Riser Diagrams for Water Supply
Riser diagrams for water supply show both the hot and cold water lines. Their layout and specification is simpler than waste pipes and designers have more freedom because the pipes are under pressure. Generally, water supply pipes can go anywhere because they are not linked to drains and vents.
Of course, the design of the building water distribution system will determine the layout of the plumbing riser diagram, whether or not waste water, and so in, is included in the diagram.
Both the flow rate and the flow pressure are important criteria for water distribution systems and pipe sizes need to be selected in keeping with conditions of peak demand.
The minimum size of fixture supply pipe varies according to the fixture it is supplying water to. So, for instance, 3/8 inch pipe is adequate for lavatories, some water closets, lavatories, bidets, and drinking fountains, but ½ inch pipe is more usual and required for bathtubs, domestic dishwashers, kitchen sinks, single-head showers, and wall hydrants. Flush-valve water closets require a bigger 1-inch pipe. Each fixture supply pipe requires a stop valve of the required type. The supply pipe must also extend to the floor or to a wall adjacent to the fixture that is supplied with hot or cold water. Sometimes water-pressure reducing valves or regulators are required.
Another important aspect of water supply is that potable (drinkable) water must not be contaminated in the system. This means that it is essential to ensure that non-potable liquids, solids, or gases cannot escape into the water supply piping. Various backflow preventers are mandatory. They include:
- Air gaps that provide an unobstructed vertical distance between the lowest opening of a pipe or faucet that supplies water to a tank, or a plumbing fixture or device.
- Air gap fittings that are used with plumbing appliances, fixtures, and appurtenances.
- Antisiphon-type fill valves used for gravity water closet flush tanks.
- Pressure vacuum breaker assemblies.
- Backflow preventers that work on the principle of reduced pressure.
Additionally, supply lines and fittings for plumbing fixtures must be installed so that there is no chance of backflow.
Riser Diagrams for Stacks
We have already said that stacks include sanitary, storm, and vent piping.
Sanitary piping conveys sewage. Storm piping conveys storm water, groundwater and potable clear water waste from fixtures and appliances. It doesn’t contain any sewage or fecal matter. However, we sometimes use waste pipes that only convey waste water.
Vent pipes are part of a vent system that incorporates pipes that are designed and installed to provide airflow to or from drainage systems. They are often designed to protect trap seals, fitted to prevent the emission of sewer gases, from backpressure and siphonage.
Other terminology relating to stacks and vent piping includes reference to:
- Stack vents that extend above the highest horizontal drain connected to the stack.
- Stack venting that is a way of venting fixture through soil or waste stacks.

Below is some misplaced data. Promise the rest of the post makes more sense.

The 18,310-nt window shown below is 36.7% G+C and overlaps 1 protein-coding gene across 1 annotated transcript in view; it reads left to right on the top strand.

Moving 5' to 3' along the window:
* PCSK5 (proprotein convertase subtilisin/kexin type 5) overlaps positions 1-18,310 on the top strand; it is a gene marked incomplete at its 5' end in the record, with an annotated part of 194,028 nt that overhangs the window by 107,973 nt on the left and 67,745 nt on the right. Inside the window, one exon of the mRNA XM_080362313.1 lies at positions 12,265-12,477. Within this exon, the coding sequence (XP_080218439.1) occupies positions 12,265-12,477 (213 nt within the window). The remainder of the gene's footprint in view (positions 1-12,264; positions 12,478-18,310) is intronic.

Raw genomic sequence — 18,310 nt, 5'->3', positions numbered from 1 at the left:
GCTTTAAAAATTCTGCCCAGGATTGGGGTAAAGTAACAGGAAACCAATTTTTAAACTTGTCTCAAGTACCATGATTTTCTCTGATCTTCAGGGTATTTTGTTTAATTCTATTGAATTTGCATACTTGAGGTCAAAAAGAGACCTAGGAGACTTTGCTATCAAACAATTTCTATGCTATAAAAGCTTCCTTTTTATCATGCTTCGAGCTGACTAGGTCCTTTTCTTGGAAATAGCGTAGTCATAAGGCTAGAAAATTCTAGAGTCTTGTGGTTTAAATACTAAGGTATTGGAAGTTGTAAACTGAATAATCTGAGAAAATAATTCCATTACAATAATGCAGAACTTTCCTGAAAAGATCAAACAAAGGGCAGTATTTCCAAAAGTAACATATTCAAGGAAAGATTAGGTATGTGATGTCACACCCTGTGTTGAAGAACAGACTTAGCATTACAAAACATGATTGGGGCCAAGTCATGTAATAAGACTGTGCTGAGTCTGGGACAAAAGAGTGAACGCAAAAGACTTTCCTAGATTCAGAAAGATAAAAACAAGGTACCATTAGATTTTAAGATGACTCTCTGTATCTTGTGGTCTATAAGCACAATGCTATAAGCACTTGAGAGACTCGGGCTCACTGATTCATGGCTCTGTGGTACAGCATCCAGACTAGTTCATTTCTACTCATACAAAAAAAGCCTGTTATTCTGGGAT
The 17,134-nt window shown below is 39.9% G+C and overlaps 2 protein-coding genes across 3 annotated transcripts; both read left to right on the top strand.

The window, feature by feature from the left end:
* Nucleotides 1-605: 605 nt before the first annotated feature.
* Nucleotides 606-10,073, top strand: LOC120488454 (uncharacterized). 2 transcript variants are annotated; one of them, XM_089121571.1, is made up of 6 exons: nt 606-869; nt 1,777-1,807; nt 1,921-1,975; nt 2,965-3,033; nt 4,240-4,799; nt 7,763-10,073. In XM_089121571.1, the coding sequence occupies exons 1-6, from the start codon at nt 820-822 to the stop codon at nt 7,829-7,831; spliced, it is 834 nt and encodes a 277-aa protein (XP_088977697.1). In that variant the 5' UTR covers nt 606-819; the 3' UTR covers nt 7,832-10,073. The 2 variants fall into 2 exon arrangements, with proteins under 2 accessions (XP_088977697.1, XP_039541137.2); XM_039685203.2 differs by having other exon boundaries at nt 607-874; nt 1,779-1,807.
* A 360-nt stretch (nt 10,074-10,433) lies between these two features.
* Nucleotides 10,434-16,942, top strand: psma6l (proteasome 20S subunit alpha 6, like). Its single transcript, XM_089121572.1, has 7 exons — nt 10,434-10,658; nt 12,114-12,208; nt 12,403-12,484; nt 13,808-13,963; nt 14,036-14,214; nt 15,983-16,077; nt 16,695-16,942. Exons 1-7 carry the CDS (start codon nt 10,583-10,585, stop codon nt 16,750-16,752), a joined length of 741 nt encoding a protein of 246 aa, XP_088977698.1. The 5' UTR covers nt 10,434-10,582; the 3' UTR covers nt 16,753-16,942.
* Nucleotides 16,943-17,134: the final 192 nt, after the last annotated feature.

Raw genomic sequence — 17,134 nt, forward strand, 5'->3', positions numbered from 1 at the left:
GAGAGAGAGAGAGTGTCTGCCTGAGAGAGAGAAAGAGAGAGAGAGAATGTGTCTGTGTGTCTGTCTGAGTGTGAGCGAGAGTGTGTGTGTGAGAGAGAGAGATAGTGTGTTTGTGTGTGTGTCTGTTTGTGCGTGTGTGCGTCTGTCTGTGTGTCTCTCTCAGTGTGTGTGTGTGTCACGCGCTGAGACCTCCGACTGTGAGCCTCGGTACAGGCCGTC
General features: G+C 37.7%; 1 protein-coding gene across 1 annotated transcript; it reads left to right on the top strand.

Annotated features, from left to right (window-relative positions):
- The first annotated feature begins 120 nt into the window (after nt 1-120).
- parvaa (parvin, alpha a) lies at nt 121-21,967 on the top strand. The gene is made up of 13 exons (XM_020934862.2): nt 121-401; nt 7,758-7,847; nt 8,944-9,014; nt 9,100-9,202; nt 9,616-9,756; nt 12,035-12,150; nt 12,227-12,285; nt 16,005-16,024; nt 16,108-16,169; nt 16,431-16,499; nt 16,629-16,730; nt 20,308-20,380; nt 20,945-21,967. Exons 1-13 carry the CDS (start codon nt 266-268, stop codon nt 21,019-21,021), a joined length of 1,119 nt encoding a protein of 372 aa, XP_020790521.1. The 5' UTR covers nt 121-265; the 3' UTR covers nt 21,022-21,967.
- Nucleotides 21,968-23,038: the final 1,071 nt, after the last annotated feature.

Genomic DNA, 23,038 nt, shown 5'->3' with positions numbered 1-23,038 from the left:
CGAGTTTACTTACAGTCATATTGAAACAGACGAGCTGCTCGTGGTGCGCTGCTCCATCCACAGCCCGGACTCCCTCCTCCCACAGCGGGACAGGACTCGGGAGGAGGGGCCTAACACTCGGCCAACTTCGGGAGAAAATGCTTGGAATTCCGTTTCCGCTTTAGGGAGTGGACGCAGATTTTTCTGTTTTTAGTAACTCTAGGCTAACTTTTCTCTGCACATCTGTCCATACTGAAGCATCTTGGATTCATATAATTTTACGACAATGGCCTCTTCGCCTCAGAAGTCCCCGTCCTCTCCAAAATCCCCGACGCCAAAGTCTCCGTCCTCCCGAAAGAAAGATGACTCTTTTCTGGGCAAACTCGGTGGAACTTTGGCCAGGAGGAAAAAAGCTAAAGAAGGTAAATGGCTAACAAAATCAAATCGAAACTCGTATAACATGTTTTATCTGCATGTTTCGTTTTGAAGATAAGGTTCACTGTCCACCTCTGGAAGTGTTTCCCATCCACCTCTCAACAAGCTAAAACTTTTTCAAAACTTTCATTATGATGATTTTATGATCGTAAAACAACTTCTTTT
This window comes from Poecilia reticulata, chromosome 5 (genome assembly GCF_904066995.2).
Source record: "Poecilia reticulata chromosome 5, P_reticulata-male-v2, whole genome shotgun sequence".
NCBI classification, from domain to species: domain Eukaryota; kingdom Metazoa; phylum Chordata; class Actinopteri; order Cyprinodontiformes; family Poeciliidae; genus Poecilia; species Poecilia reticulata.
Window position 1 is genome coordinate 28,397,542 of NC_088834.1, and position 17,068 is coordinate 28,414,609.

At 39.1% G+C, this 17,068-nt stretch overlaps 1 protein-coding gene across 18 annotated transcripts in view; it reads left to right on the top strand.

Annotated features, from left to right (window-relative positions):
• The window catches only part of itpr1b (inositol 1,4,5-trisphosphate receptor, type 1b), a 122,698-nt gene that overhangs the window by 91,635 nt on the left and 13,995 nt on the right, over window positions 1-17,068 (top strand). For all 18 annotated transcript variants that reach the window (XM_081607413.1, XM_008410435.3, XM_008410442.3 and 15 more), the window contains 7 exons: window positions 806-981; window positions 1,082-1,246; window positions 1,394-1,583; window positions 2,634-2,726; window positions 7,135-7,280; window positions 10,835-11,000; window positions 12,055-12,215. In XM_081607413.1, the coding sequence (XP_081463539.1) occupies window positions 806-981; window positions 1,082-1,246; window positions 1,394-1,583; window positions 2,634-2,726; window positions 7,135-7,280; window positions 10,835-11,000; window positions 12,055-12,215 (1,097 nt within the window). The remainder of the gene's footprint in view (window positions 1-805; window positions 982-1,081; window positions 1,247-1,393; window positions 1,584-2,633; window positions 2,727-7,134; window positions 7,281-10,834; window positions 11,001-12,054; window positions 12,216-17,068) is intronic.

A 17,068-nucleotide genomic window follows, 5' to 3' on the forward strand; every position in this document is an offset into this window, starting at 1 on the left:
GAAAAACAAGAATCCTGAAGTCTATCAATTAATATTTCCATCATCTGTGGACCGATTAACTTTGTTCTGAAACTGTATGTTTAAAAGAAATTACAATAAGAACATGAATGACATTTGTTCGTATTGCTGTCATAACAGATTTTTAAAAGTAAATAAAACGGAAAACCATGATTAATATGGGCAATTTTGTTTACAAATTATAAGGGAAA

- Vent stacks are the main vertical vent pipes in the drainage system.
- Back vents are vent stacks that are connected to stack vents or the branch discharge pipes we sometimes connect to unvented discharge pipes.
- Trap vents that connect to traps that open to the air or to other vent pipes.
- Discharge stacks that lead to two or more sanitary fixtures and are connected directly to a drain.
Like water supply pipes, the pipes used for sanitary or soil, waste, and vent pipe are governed by the NYC Plumbing Code and the standards specified in the Code. Generally, the pipes are a lot bigger than the pipes used for water supply. For instance, WC pipes are usually 3.5 to 4 inches.
We have already discussed the need to separate water supply pipes from the drainage system. Piping used for supply and drainage run parallel but they must never touch because of the dangers and risks of contamination.
While air gaps or valves may be used, air gaps are more common. In a drainage system, an air gap is defined as the unobstructed vertical distance “through the free atmosphere” between a waste pipe outlet and the flood level rim of the receptacle into which the waste pipe discharges.
All these pipes must be shown on the plumbing riser diagram.
Risers for Sprinklers
Fire sprinklers are now mandatory for all business buildings that are 100 feet or taller. This includes high-rise office buildings.
While the NFPA standards cover the design and installation of sprinkler systems, if these are included in any plumbing system, they need to be included in a plumbing riser diagram.
Also, if non-potable water is installed in a building for the use of fire sprinklers, piping must be identified with metal tags or with a color. For instance, purple is used to identify rain, recycled, and gray water distribution systems. In New York, outlets that discharge non-potable water must also be identified, specifically with the words: “Caution. Nonpotable Water. Do Not Drink.”
There is, of course, a lot more to plumbing engineering than we have mentioned here. Nearby Engineers New York Engineers has a trained team of professionals to work on the full range of projects. Call for a consultation to see how we can help you.